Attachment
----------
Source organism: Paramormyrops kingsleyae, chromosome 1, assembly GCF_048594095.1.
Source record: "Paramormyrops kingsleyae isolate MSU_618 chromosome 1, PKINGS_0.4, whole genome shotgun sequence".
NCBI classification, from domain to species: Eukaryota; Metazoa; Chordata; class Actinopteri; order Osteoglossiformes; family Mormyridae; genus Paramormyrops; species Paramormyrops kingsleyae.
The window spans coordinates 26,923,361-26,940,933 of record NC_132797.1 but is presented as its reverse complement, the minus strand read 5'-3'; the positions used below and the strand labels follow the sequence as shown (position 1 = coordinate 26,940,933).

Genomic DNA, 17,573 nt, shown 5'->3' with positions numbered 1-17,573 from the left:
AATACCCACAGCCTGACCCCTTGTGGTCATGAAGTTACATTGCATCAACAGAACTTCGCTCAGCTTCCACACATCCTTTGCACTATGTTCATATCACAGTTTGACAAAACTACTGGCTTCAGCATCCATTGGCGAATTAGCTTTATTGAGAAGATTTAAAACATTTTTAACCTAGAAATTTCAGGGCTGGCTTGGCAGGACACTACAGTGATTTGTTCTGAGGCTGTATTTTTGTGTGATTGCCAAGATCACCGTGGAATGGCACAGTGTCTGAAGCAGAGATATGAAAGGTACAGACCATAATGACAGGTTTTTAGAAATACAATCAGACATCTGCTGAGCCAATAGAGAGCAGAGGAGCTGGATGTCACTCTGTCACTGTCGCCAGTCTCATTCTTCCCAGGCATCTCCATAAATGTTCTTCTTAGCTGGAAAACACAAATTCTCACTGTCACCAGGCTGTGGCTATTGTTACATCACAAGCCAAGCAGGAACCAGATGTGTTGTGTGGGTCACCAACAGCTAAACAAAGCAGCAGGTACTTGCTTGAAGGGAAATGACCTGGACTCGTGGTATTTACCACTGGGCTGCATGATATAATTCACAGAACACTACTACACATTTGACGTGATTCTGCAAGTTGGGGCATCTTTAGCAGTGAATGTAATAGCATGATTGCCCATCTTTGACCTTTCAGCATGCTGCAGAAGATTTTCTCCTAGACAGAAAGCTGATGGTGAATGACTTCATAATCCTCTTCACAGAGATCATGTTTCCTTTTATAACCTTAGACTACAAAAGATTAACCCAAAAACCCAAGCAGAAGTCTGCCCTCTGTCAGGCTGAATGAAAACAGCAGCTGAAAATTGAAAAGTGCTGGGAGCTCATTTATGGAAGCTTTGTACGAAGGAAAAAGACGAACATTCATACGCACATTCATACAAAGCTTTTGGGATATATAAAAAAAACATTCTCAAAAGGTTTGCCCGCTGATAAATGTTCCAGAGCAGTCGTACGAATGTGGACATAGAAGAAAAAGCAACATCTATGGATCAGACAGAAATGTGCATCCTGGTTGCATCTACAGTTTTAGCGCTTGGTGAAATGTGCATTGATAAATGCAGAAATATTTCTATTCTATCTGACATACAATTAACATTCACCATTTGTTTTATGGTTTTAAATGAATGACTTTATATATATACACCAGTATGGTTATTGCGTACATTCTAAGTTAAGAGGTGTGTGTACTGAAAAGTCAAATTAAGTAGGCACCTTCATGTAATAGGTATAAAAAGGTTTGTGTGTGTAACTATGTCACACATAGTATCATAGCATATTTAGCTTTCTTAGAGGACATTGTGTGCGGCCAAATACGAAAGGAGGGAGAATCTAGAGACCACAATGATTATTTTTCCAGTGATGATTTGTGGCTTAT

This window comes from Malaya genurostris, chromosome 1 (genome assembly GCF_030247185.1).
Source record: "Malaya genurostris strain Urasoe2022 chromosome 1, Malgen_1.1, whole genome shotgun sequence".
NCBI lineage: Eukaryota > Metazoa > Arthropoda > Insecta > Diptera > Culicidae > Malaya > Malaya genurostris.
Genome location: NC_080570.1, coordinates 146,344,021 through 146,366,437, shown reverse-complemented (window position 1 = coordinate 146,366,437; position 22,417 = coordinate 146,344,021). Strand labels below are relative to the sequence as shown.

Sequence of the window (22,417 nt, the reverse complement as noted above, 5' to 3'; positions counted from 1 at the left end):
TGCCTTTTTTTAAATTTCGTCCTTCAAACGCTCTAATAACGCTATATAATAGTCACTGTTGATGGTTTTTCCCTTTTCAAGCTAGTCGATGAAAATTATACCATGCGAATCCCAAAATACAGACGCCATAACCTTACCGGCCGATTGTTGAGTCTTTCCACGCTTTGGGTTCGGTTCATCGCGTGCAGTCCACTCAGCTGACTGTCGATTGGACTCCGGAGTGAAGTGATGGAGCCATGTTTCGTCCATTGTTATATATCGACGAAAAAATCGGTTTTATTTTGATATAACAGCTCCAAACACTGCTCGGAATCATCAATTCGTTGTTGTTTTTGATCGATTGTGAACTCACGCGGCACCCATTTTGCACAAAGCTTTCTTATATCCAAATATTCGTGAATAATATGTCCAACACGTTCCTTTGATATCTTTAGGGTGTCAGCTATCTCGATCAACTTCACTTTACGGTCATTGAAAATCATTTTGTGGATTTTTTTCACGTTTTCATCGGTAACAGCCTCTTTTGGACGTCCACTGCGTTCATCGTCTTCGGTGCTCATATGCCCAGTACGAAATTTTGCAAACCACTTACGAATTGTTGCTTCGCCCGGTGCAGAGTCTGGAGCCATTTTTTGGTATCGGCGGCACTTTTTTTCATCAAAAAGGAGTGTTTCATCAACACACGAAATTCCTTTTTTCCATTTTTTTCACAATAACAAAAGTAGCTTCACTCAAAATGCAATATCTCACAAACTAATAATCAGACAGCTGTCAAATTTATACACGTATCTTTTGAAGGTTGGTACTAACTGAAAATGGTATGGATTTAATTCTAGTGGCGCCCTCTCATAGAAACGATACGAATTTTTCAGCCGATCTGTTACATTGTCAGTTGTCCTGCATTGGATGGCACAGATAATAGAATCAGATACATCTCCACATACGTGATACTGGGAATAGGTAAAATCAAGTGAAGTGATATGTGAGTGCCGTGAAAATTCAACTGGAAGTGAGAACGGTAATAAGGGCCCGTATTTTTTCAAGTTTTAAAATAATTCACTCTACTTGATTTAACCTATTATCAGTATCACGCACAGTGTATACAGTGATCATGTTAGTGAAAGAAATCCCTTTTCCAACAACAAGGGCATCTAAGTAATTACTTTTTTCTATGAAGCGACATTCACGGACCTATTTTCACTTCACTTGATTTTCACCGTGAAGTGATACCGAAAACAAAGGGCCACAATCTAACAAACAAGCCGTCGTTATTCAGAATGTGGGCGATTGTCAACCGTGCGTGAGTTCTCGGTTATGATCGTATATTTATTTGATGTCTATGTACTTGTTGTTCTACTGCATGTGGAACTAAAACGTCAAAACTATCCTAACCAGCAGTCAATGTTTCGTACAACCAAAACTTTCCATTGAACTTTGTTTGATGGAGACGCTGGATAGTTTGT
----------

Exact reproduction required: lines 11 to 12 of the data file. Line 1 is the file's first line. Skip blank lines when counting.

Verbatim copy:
Sequence of the window (22,417 nt, the reverse complement as noted above, 5' to 3'; positions counted from 1 at the left end):
TGCCTTTTTTTAAATTTCGTCCTTCAAACGCTCTAATAACGCTATATAATAGTCACTGTTGATGGTTTTTCCCTTTTCAAGCTAGTCGATGAAAATTATACCATGCGAATCCCAAAATACAGACGCCATAACCTTACCGGCCGATTGTTGAGTCTTTCCACGCTTTGGGTTCGGTTCATCGCGTGCAGTCCACTCAGCTGACTGTCGATTGGACTCCGGAGTGAAGTGATGGAGCCATGTTTCGTCCATTGTTATATATCGACGAAAAAATCGGTTTTATTTTGATATAACAGCTCCAAACACTGCTCGGAATCATCAATTCGTTGTTGTTTTTGATCGATTGTGAACTCACGCGGCACCCATTTTGCACAAAGCTTTCTTATATCCAAATATTCGTGAATAATATGTCCAACACGTTCCTTTGATATCTTTAGGGTGTCAGCTATCTCGATCAACTTCACTTTACGGTCATTGAAAATCATTTTGTGGATTTTTTTCACGTTTTCATCGGTAACAGCCTCTTTTGGACGTCCACTGCGTTCATCGTCTTCGGTGCTCATATGCCCAGTACGAAATTTTGCAAACCACTTACGAATTGTTGCTTCGCCCGGTGCAGAGTCTGGAGCCATTTTTTGGTATCGGCGGCACTTTTTTTCATCAAAAAGGAGTGTTTCATCAACACACGAAATTCCTTTTTTCCATTTTTTTCACAATAACAAAAGTAGCTTCACTCAAAATGCAATATCTCACAAACTAATAATCAGACAGCTGTCAAATTTATACACGTATCTTTTGAAGGTTGGTACTAACTGAAAATGGTATGGATTTAATTCTAGTGGCGCCCTCTCATAGAAACGATACGAATTTTTCAGCCGATCTGTTACATTGTCAGTTGTCCTGCATTGGATGGCACAGATAATAGAATCAGATACATCTCCACATACGTGATACTGGGAATAGGTAAAATCAAGTGAAGTGATATGTGAGTGCCGTGAAAATTCAACTGGAAGTGAGAACGGTAATAAGGGCCCGTATTTTTTCAAGTTTTAAAATAATTCACTCTACTTGATTTAACCTATTATCAGTATCACGCACAGTGTATACAGTGATCATGTTAGTGAAAGAAATCCCTTTTCCAACAACAAGGGCATCTAAGTAATTACTTTTTTCTATGAAGCGACATTCACGGACCTATTTTCACTTCACTTGATTTTCACCGTGAAGTGATACCGAAAACAAAGGGCCACAATCTAACAAACAAGCCGTCGTTATTCAGAATGTGGGCGATTGTCAACCGTGCGTGAGTTCTCGGTTATGATCGTATATTTATTTGATGTCTATGTACTTGTTGTTCTACTGCATGTGGAACTAAAACGTCAAAACTATCCTAACCAGCAGTCAATGTTTCGTACAACCAAAACTTTCCATTGAACTTTGTTTGATGGAGACGCTGGATAGTTTGT